News Highlights

The latest updates and briefs from the Department of Electrical and Computing Engineering.



    Armita Salahi Applies Machine Learning to Improve Patient Outcomes from Chemotherapeutic Treatments

    September 23, 2020

    Congratulations to Armita Salahi, who has earned a Sture G. Olsson Fellowship to develop systems approaches in biomedical engineering. Salahi is a Ph.D. student of electrical engineering advised by Nathan Swami, professor of electrical and computer engineering at the University of Virginia. Salahi joined Swami’s lab in 2015 to pursue her interest in developing devices for disease diagnostics, earning her M.S. degree within two years. To understand disease onset and progression, Salahi develops label-free microfluidic methods to measure and analyze the biophysical properties of single cells to characterize the role of heterogeneity in diseases. 


    Cong Shen’s Trifecta of NSF Grants Accelerates Machine Learning in Wireless Communications

    September 22, 2020

    Cong Shen, assistant professor of electrical and computer engineering at the University of Virginia, has earned three grants from the National Science Foundation to meet rising demands on wireless networks and advance machine learning. Shen is an expert in machine learning for wireless networks who possesses extensive industry R&D experience and 17 U.S. patents in wireless communication and networking.

     


    Shuo Li Provides Winning Answer to IEEE SSCS Challenge Problem

    September 21, 2020

    Congratulations to Shuo Li, winner of the IEEE SSCS International Student Circuit Contest. The contest engages undergraduate and graduate students in thought-provoking circuit analysis and design. Students were invited to provide an intuitive response to a challenge problem: a feedback amplifier that at first glance seems to be unstable but is perfectly stable. Li was one of two contestants whose explanation earned an award. Li is working toward his Ph.D. in electrical engineering in the Robust Low Power VLSI group led by Benton H. Calhoun, professor of electrical and computer engineering. Li’s research interests include analog/mixed-signal integrated circuit and system design, particularly in areas of energy-harvesting, DC-DC converters, sensor interfaces, and system-on-chips for ultra-low-power IoT applications. Learn more: https://sscs.ieee.org/education/2019-student-circuit-contest.


    IEEE Signal Processing Society Launches PROGRESS, a Diversity and Inclusion Initiative

    September 19, 2020

    UVA electrical and computer engineers support the launch of PROGRESS, a diversity, equity and inclusion initiative of the IEEE Signal Processing Society. Nikos Sidiropoulos, Louis T. Rader Professor and department chair, serves on the 2020 PROGRESS oversight committee. PROGRESS aims to motivate and support women and under-represented minorities to pursue academic careers in signal processing. An inaugural PROGRESS workshop will be held Oct. 26-27 during the 2020 IEEE International Conference on Image Processing, to provide information, tools and networking opportunities. A similar workshop is planned for the IEEE 2021 International Conference on Acoustics, Speech and Signal Processing. Learn more about PROGRESS and apply to participate in the IEEE ICIP PROGRESS workshop: https://2020.ieeeicip.org/progress.


    Team Demonstrates Unconventional Approach to Solve Hard Computational Problems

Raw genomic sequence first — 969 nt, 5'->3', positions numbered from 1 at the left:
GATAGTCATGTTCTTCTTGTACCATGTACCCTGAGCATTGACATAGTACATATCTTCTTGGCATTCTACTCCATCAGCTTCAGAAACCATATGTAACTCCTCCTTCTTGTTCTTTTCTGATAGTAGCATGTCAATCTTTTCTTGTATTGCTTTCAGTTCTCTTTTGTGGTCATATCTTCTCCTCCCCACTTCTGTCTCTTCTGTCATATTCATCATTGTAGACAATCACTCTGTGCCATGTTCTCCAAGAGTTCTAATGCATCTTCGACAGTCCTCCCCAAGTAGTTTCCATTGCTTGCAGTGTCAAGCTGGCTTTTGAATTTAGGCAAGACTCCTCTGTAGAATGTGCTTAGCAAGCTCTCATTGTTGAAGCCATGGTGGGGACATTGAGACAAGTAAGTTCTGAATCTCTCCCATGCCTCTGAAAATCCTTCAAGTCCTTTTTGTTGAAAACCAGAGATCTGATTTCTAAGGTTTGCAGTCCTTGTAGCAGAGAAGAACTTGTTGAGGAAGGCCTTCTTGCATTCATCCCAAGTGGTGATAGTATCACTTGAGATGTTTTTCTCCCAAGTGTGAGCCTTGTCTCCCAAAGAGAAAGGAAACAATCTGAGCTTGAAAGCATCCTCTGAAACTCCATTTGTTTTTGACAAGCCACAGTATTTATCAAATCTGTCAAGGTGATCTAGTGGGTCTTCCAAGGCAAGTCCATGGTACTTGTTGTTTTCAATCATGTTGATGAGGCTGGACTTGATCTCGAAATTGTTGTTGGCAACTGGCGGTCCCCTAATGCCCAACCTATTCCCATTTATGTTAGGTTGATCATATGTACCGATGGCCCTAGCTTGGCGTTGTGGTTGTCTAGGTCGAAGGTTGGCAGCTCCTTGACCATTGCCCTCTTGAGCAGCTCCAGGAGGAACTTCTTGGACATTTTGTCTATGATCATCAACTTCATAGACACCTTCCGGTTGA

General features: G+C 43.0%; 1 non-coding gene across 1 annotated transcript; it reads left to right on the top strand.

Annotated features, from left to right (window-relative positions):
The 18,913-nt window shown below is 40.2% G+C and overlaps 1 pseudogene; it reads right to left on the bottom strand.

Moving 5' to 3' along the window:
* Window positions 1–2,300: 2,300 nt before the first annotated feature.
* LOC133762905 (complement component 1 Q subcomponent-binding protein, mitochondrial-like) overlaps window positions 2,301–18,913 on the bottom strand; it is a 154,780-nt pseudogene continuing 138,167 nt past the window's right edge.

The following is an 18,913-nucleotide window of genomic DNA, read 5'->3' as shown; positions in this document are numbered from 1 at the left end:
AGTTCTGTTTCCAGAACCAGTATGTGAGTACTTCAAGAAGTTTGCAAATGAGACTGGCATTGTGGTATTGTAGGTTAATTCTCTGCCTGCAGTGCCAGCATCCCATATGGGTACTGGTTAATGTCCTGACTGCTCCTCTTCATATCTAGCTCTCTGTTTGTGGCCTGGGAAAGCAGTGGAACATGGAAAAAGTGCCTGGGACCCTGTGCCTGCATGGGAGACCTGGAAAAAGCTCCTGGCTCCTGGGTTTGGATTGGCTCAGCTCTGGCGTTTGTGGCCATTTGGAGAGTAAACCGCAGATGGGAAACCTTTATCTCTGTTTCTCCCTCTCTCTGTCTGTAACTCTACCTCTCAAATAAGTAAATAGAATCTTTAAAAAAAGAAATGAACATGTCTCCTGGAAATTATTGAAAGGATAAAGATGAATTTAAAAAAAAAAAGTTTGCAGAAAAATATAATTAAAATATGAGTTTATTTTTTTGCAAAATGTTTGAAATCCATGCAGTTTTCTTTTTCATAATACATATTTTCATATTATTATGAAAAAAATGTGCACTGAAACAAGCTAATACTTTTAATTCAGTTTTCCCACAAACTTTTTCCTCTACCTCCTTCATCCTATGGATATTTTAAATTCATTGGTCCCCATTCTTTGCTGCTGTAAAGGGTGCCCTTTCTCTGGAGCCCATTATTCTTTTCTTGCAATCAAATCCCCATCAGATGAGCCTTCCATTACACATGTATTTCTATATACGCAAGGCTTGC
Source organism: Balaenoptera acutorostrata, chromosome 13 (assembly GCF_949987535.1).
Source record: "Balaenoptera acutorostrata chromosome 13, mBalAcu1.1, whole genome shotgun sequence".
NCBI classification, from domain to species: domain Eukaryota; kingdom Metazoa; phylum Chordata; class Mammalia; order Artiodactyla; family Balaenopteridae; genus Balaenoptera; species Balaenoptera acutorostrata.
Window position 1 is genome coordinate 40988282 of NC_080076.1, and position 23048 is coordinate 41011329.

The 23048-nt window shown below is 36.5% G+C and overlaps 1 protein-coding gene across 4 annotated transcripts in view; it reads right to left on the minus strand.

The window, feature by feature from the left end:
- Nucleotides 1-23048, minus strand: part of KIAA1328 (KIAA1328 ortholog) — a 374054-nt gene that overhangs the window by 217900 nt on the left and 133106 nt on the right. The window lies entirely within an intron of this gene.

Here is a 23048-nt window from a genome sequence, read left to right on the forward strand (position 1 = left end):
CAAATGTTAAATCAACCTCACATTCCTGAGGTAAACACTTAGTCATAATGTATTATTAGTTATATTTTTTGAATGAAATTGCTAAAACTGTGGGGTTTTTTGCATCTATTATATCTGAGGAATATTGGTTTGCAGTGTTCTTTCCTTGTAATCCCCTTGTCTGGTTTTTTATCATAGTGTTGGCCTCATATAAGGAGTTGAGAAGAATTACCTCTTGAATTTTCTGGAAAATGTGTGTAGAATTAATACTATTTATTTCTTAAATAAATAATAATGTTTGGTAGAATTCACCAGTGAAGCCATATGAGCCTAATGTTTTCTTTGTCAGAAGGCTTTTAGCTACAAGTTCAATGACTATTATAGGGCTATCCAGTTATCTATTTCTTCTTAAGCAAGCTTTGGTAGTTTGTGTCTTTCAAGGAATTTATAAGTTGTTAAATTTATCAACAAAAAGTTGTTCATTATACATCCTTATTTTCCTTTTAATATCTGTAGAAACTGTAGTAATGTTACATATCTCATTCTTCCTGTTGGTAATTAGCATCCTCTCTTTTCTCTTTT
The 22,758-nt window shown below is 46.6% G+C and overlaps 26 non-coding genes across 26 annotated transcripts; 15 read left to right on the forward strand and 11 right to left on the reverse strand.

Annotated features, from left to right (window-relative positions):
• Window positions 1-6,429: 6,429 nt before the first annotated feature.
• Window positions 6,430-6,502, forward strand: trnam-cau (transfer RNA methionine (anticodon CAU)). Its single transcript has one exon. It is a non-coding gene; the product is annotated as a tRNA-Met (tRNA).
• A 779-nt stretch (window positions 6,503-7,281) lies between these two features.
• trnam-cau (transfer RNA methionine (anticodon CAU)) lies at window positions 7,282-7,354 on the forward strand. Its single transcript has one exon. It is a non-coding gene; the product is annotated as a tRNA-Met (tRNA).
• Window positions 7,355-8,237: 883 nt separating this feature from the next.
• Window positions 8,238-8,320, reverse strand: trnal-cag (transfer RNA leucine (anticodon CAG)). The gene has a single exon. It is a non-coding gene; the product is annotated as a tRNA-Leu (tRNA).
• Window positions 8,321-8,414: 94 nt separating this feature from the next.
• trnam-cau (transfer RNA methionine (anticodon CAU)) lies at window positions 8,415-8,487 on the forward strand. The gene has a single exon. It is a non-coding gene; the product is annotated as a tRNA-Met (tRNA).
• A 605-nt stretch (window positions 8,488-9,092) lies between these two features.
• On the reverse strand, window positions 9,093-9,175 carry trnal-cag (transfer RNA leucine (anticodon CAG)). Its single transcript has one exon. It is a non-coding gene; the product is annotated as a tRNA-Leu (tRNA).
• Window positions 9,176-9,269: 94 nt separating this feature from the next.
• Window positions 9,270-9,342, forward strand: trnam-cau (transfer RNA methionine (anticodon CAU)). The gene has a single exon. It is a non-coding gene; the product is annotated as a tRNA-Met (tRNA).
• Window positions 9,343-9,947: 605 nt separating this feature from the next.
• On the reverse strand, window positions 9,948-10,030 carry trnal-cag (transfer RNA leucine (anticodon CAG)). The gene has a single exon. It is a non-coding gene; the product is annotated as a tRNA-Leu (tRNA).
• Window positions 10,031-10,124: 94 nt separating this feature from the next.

September 18, 2020

    Not all computing problems are created equal. Certain problems—commonly known as NP-hard problems—are considered intractable to solve using digital machines and require exponentially increasing resources for increasing sizes of the input. A team of electrical and computer engineers from the University of Virginia and Notre Dame demonstrate an unorthodox approach to help solve some of the toughest problems in computing. Published September 17 in Nature Communications, their paper, Using Synchronized Oscillators to Compute the Maximum Independent Set, presents an integrated circuit comprised of 30 oscillators that are able to synchronize with each other in highly reconfigurable patterns on a 1.44 square millimeter chip.


    Research Team’s Deep Learning Algorithms Facilitate Learning on Graph Data

    September 16, 2020

    Jundong Li, assistant professor of electrical and computer engineering at the University of Virginia, develops novel deep learning algorithms to glean more actionable patterns from graph-structured data sets. Li holds joint appointments in UVA’s Department of Computer Science and School of Data Science. Li and Shuiwang Ji, associate professor of computer science and engineering at Texas A&M, have earned a National Science Foundation grant to improve the essential building blocks of deep learning algorithms for graphs.




    Tensor Decomposition for Signal Processing and Machine Learning Is a Go-To Primer for Students and Practitioners

    September 02, 2020

    Each year, hundreds if not thousands of papers are published on tensor-related topics, easily overwhelming students and practitioners alike. Nikolaos Sidiropoulos, professor and chair of the Charles L. Brown department of electrical and computer engineering at the University of Virginia, led an effort to create an easy on-ramp for those eager to learn about and work with tensors. Sidiropoulos, a fellow of the Institute of Electrical and Electronics Engineers, collaborated with a small group of IEEE co-authors and other colleagues to publish Tensor Decomposition for Signal Processing and Machine Learning. The paper is ranked #1 in Google Scholar metrics for Transactions on Signal Processing, the flagship journal of the IEEE Signal Processing Society, for 2015-2020, and is the journal's most popular and frequently accessed paper in IEEE Xplore. It is recommended reading for anyone who needs to incorporate tensors in their research and algorithm development.